FRAGSTATS: Spatial Pattern Analysis Program for Categorical Maps
What is FRAGSTATS?
FRAGSTATS is a computer software program designed to compute a wide variety of landscape metrics for categorical map patterns.The original software (version 2) was released in the public domain during 1995 in association with the publication of a USDA Forest Service General Technical Report (McGarigal and Marks 1995). Since then, hundreds of professionals have enjoyed the use of FRAGSTATS. Due to its popularity, the program was completely revamped in 2002 (version 3). Recently, the program was upgraded to accommodate ArcGIS10 (version 3.4). The latest release (version 4) reflects a major revamping of the software, with a completely redesigned architecture intended to support the addition of cell-level metrics and surface pattern metrics, among other things. The current release of version 4 (v4.2) has essentially the same functionality as version 3, but with a new user interface that reflects the redesign of the model architecture, support for additional image formats, and a variety of sampling methods for analyzing sub-landscapes.
The purpose of this web site is to facilitate dissemination of the software and to facilitate communication among FRAGSTATS users.
About The Developers
The original version of FRAGSTATS (v2), published in 1995, was developed by Dr. McGarigal and Barbara Marks of Oregon State University. Ms. Marks was the programmer and primary technical support person for the original release.
Version 3 was developed by Dr. Kevin McGarigal with programming by Eduard Ene and additional programming assistance by Chris Holmes. Chris Holmes was responsible for the initial reprogramming. Eduard Ene, an independent consultant and associate of the UMass Landscape Ecology Lab, is now the principal programmer. Dr. Sam Cushman and Dr. Maile Neel provided valuable input during the development and testing of version 3.
Version 4 is currently the development version and is being developed and supported by Dr. McGarigal and Dr. Cushman with programming by Eduard Ene.
Dr. McGarigal is the primary contact person for questions and comments regarding all versions of FRAGSTATS.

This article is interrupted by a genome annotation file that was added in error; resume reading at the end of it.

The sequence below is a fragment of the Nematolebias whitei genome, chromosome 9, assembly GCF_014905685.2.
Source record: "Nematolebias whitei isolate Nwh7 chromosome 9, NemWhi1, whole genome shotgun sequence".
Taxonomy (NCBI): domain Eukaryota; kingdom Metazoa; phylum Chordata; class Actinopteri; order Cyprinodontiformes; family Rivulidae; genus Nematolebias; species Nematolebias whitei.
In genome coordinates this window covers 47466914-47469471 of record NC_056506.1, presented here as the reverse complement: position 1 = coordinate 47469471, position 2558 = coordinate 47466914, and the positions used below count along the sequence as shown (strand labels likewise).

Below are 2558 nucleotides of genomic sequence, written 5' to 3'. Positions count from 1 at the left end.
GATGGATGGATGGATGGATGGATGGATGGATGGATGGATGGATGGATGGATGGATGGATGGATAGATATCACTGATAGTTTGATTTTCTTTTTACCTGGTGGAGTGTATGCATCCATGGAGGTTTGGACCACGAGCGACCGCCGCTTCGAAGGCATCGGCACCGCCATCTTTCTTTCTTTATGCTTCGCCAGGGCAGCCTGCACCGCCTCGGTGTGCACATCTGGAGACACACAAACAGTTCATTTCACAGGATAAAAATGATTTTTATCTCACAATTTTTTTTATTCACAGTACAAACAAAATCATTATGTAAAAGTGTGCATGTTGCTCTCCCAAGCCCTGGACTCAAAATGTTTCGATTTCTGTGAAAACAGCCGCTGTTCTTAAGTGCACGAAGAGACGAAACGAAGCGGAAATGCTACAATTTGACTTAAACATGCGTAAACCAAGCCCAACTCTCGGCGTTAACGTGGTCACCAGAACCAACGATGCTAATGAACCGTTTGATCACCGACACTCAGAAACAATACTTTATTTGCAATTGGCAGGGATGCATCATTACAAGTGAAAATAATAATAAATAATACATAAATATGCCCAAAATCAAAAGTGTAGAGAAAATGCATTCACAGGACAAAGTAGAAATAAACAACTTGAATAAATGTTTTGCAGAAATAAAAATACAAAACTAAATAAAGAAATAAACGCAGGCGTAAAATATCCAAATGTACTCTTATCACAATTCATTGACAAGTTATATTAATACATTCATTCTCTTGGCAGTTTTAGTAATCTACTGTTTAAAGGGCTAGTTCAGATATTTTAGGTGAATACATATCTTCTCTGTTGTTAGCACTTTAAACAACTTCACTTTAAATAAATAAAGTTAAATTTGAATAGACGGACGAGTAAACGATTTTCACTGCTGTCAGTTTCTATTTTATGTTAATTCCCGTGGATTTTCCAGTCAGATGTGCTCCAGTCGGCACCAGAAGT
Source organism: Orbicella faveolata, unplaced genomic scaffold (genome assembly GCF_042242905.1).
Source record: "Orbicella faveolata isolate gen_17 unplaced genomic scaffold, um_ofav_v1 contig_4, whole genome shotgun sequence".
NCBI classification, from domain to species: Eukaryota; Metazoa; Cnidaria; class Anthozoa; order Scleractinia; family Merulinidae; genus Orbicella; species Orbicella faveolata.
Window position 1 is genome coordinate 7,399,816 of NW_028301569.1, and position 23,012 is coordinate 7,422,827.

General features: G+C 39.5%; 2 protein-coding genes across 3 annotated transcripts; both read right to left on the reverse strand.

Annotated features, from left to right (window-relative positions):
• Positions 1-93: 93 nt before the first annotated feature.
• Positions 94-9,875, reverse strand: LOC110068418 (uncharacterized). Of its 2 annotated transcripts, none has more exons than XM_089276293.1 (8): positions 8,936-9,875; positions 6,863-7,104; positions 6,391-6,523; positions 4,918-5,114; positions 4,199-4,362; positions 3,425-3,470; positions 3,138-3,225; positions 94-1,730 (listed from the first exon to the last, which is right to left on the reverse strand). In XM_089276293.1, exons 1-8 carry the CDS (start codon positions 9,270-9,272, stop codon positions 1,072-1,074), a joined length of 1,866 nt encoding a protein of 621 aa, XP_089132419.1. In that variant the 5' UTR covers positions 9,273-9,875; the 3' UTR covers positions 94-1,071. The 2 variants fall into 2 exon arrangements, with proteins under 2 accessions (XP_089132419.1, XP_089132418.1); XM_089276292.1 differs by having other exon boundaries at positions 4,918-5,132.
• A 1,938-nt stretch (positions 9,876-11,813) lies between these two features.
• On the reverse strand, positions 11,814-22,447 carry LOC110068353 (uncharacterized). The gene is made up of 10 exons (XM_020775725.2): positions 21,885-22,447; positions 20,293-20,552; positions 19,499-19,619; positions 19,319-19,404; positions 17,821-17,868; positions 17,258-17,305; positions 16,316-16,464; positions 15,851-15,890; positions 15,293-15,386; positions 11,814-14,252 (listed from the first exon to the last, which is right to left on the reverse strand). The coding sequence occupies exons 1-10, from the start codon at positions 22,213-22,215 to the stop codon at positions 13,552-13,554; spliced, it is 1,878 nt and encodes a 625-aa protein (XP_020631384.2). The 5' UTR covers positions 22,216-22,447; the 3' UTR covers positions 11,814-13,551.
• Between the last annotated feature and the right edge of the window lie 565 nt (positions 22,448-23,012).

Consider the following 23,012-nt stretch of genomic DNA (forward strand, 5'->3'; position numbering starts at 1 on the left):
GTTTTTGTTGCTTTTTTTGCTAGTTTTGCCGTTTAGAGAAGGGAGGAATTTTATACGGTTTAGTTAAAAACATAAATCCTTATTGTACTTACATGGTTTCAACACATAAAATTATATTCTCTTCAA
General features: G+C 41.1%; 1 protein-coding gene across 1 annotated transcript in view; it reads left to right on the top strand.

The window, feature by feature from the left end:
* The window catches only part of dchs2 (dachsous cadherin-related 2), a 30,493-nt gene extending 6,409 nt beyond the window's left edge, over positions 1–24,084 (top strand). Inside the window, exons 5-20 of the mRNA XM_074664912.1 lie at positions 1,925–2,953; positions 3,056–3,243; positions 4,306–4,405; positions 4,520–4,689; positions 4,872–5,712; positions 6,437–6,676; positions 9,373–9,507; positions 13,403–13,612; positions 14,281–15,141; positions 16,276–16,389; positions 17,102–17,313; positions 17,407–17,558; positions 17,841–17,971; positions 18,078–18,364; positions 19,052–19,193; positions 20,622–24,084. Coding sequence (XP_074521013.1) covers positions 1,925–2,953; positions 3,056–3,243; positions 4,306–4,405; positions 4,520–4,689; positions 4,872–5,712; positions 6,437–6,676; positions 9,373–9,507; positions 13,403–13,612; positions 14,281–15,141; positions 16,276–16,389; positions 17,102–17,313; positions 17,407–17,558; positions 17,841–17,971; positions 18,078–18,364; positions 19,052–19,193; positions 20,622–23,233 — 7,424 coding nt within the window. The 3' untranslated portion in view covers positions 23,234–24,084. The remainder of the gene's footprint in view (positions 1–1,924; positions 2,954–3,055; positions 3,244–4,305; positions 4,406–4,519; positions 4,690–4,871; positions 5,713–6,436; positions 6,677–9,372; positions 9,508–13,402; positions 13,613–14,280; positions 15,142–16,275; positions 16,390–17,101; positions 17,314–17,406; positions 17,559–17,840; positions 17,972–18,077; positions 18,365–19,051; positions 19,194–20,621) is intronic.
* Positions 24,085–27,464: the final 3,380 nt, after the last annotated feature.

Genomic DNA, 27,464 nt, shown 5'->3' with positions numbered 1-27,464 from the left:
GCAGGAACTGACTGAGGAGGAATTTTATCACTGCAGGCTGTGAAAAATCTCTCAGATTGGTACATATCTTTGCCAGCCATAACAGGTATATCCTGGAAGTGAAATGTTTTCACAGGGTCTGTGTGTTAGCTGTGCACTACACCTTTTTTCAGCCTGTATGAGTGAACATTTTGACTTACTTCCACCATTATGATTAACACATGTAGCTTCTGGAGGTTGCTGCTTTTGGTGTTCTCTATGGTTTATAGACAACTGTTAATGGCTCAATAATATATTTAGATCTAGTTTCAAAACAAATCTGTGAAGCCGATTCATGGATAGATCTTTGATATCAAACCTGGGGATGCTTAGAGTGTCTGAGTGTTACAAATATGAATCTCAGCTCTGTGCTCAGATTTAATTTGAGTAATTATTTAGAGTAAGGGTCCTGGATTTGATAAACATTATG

What's In This Website?
This web site is logically organized into the following pages:
What's In Version 4?
Version 4 is a stand-alone program written in Microsoft Visual C++ for use in the Windows Operating environment. It accepts raster images in a variety of formats, including ASCII grid, 8-, 16- and 32-bit integer grids, ESRI grid (or raster), GeoTIFF grid, VTP binary terrain format grid, ESRI header labelled grid, ERDAS Imagine grid, PCRaster grid, and SAGA GIS binary format grid. Support for the latter six image formats is via the GDAL library. Some of the key features of version 4 include:
This software is in the public domain, and the recipient may not assert any proprietary rights thereto nor represent it to anyone as other than an Oregon State University-produced program (version 2), University of Massachusetts-produced program (version 3), or LandEco Consulting (Dr. McGarigal, sole propeitor) and University of Massachusetts-produced program (vesion 4). FRAGSTATS is provided "as is" without warranty of any kind, including, but not limited to, the implied warranties of merchantability and fitness for a particular purpose. The user assumes all responsibility for the accuracy and suitability of this program for a specific application. In no event will the authors or the University be liable for any damages, including lost profits, lost savings, or other incidental or consequential damages arising from the use of or the inability to use this program.